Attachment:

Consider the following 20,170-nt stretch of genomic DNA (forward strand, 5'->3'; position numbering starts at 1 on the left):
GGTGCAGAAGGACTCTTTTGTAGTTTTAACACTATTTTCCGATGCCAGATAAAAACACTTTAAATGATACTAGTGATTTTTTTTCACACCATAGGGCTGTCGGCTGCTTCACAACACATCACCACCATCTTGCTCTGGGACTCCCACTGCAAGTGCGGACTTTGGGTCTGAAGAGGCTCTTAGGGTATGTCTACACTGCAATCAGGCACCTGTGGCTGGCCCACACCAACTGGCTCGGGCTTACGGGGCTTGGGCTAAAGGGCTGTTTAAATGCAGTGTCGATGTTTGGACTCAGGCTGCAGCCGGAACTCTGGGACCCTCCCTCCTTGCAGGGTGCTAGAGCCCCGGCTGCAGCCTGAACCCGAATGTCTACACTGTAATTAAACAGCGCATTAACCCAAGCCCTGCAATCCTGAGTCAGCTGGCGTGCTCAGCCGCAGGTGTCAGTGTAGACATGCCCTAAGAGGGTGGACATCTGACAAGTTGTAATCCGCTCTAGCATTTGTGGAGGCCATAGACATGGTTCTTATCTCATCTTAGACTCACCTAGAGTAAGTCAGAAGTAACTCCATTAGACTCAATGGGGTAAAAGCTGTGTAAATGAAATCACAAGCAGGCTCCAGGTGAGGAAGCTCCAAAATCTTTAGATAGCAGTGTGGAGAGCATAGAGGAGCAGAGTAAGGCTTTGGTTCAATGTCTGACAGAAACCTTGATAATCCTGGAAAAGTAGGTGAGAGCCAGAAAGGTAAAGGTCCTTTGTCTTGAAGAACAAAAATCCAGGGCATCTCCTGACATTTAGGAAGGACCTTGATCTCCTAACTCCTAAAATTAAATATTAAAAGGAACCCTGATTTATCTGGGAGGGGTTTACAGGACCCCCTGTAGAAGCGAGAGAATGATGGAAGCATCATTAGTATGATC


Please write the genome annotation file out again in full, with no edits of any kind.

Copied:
Consider the following 20,170-nt stretch of genomic DNA (forward strand, 5'->3'; position numbering starts at 1 on the left):
GGTGCAGAAGGACTCTTTTGTAGTTTTAACACTATTTTCCGATGCCAGATAAAAACACTTTAAATGATACTAGTGATTTTTTTTCACACCATAGGGCTGTCGGCTGCTTCACAACACATCACCACCATCTTGCTCTGGGACTCCCACTGCAAGTGCGGACTTTGGGTCTGAAGAGGCTCTTAGGGTATGTCTACACTGCAATCAGGCACCTGTGGCTGGCCCACACCAACTGGCTCGGGCTTACGGGGCTTGGGCTAAAGGGCTGTTTAAATGCAGTGTCGATGTTTGGACTCAGGCTGCAGCCGGAACTCTGGGACCCTCCCTCCTTGCAGGGTGCTAGAGCCCCGGCTGCAGCCTGAACCCGAATGTCTACACTGTAATTAAACAGCGCATTAACCCAAGCCCTGCAATCCTGAGTCAGCTGGCGTGCTCAGCCGCAGGTGTCAGTGTAGACATGCCCTAAGAGGGTGGACATCTGACAAGTTGTAATCCGCTCTAGCATTTGTGGAGGCCATAGACATGGTTCTTATCTCATCTTAGACTCACCTAGAGTAAGTCAGAAGTAACTCCATTAGACTCAATGGGGTAAAAGCTGTGTAAATGAAATCACAAGCAGGCTCCAGGTGAGGAAGCTCCAAAATCTTTAGATAGCAGTGTGGAGAGCATAGAGGAGCAGAGTAAGGCTTTGGTTCAATGTCTGACAGAAACCTTGATAATCCTGGAAAAGTAGGTGAGAGCCAGAAAGGTAAAGGTCCTTTGTCTTGAAGAACAAAAATCCAGGGCATCTCCTGACATTTAGGAAGGACCTTGATCTCCTAACTCCTAAAATTAAATATTAAAAGGAACCCTGATTTATCTGGGAGGGGTTTACAGGACCCCCTGTAGAAGCGAGAGAATGATGGAAGCATCATTAGTATGATC